Many relationships break up with TBI. I was so fortunate in marrying this woman who has been strongly capable of holding all that occurred (super mother). As well and quite unbeknownst to me, she, with her character, was actually providing my missing executive functions.
Ten years after the accident, we lived near a Mindfulness Meditation Center and a friend said to me, “I’m going out to Spirit Rock this evening to sit with Jack Kornfield in meditation. You might like it.” Curious, I went and followed the sitting meditation instructions. In a matter of weeks I had experiences of peace and energy, arising in clarity. I was inspired.
I saw clearly that I was capable of learning the beneficial qualities I heard spoken of in the Dharma Talks. I regularly went to the Monday evening meditation sits at Spirit Rock with Jack Kornfield and other dharma teachers. I find each of the “seven factors of awakening” coming into play now in my life and practice: investigation, energy, joy, tranquility, concentration, equanimity and mindfulness. This is all accurate mapping of the territories of mind anyone can learn with direct practice.
This tangible result fuels my practice. I know that it makes a difference for me to do it. It’s self-motivating: learn this skill of mindfulness, practice and get positive benefits.
Meditation is a very forgiving practice. It’s ‘win win’, you practice skillfully or learn what’s needed in direct experience. That’s the actual process which is a positive feedback loop.
Losing track of being attentive to the chosen meditation object and going off into worlds of thought is a natural phenomenon of the mind. That is exactly what minds do and as a person meditating we get to simply observe this as a regular familiar process. Wise instruction here is noticing what the mind has done and affectionately bringing attention back to any chosen object, say breathing or the body. When the mind wanders into thinking you haven’t done something wrong, you are gently developing the skill of mindfulness as people have done for thousands of years.
Now, I am fruitfully bringing this practice to bear on all my life experiences. I savor being mindfully present with various life experiences, pleasing and unpleasing – yes, both sides with equanimity. This is not living in fantasy, rather being present with things as they are – not reacting unconsciously, rather feeling emotions and all else that arises within each of us and communicating honestly.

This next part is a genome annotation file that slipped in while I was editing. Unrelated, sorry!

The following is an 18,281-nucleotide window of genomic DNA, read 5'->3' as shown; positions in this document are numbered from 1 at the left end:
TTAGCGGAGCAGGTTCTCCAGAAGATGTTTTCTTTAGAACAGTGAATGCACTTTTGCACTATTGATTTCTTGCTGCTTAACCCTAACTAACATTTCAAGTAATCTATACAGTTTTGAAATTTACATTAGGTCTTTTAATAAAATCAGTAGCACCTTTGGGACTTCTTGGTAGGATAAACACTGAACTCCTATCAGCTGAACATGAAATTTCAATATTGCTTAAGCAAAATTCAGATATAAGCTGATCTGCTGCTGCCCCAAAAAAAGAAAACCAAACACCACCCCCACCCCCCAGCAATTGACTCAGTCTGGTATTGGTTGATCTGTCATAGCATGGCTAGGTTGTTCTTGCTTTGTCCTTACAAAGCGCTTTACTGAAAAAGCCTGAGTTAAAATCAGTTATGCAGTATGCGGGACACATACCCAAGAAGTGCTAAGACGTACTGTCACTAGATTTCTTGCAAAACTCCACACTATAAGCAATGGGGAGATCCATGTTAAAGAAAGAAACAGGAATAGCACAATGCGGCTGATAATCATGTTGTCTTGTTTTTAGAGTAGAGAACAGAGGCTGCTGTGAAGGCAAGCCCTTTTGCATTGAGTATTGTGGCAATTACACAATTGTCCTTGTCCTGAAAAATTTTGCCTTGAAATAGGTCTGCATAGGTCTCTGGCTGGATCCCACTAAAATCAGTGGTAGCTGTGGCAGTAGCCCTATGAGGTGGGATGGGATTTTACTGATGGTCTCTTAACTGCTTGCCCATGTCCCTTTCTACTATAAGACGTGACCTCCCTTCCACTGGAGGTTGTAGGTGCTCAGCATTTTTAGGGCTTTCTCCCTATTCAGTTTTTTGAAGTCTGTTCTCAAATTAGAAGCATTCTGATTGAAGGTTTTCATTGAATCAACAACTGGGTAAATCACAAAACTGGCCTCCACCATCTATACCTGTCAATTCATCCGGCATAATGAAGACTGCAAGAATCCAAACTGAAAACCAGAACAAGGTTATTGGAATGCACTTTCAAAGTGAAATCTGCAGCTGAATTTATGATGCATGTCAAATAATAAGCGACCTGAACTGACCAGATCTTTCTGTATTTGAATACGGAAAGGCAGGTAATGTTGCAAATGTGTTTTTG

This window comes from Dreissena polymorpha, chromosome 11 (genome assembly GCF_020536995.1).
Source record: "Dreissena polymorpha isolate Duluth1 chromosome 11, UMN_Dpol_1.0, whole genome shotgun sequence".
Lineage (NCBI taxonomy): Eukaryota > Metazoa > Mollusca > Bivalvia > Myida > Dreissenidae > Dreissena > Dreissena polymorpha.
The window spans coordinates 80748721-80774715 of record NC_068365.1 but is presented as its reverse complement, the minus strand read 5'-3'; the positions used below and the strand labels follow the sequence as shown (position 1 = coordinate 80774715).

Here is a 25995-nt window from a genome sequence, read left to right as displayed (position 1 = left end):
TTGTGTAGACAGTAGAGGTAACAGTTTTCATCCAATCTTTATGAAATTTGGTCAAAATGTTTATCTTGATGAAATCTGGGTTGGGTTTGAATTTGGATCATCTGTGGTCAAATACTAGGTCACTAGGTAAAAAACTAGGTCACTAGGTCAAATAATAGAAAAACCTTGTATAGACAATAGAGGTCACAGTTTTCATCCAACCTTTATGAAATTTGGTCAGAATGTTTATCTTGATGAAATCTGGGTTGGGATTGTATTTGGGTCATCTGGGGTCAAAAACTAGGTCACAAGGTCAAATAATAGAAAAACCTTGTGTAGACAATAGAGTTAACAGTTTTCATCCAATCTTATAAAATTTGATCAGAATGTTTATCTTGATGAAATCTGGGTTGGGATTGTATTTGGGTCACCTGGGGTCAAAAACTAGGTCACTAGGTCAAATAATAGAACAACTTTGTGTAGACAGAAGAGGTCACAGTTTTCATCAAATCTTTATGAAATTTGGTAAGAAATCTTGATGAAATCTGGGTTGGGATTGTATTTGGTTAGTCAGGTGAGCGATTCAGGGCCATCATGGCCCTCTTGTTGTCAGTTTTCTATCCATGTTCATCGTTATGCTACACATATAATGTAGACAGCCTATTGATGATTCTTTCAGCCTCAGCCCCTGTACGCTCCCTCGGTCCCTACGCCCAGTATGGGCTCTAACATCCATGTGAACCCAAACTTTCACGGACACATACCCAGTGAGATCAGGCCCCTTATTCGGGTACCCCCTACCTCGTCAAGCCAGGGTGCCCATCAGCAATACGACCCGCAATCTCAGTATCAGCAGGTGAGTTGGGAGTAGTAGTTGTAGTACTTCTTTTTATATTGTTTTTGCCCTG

Regular meditation practice has brought deepened levels of clarity and awareness to how I relate to my self and world. I am more able to hold sustained attention to any chosen activity. I practice everyday either with time sitting or in being awake and present to the moments of my life experience.
With this mindfulness I can accept and gently hold whatever states arise in my consciousness or know that if I’m overloaded (‘flooded’) and to back-off, choosing not to get entangled before I 'go under'.
The mind can be a crazy beast. This training grounds me in a sense of dignified inner wellness and peace including the damages of TBI. Mindfulness practice isn’t about changing me into a better me, rather it’s about befriending who I am now. Healing (through neuro-plasticity) is a long process. Mindfulness and meditation open me to energy and the choice I have in this moment to see clearly the effects arising from my TBI and then be more appropriate in my actions. Not throwing gas on the flames.
TBI is still very much a part of my daily life. It hasn’t gone away or been miraculously cured. I have learned to live skillfully with poor short-term memory. Emotional outbursts pass more quickly as I can see them, know they will pass and stop denying them. I have continuing difficulty with interpersonal boundaries. Though I am bright and cheerful, good at getting jobs, I continue to lose them. I identify with all of this much less and that gives me much peace and ease. That’s not who I am.
Last year I had a ‘Bodhisattva insight’ (Buddhist noble goal, contributing to others) and with my dear wife’s encouragement I formulated this Mindfulness Meditation Project. My wife and I are now ‘empty nesters.’ I savor the sweet memories of our children growing up as well as the amazing adults they now are. I’ve been practicing on this path for 23 years. I intend to share and teach mindfulness to fellow survivors in my TBI community (and really anyone who is interested).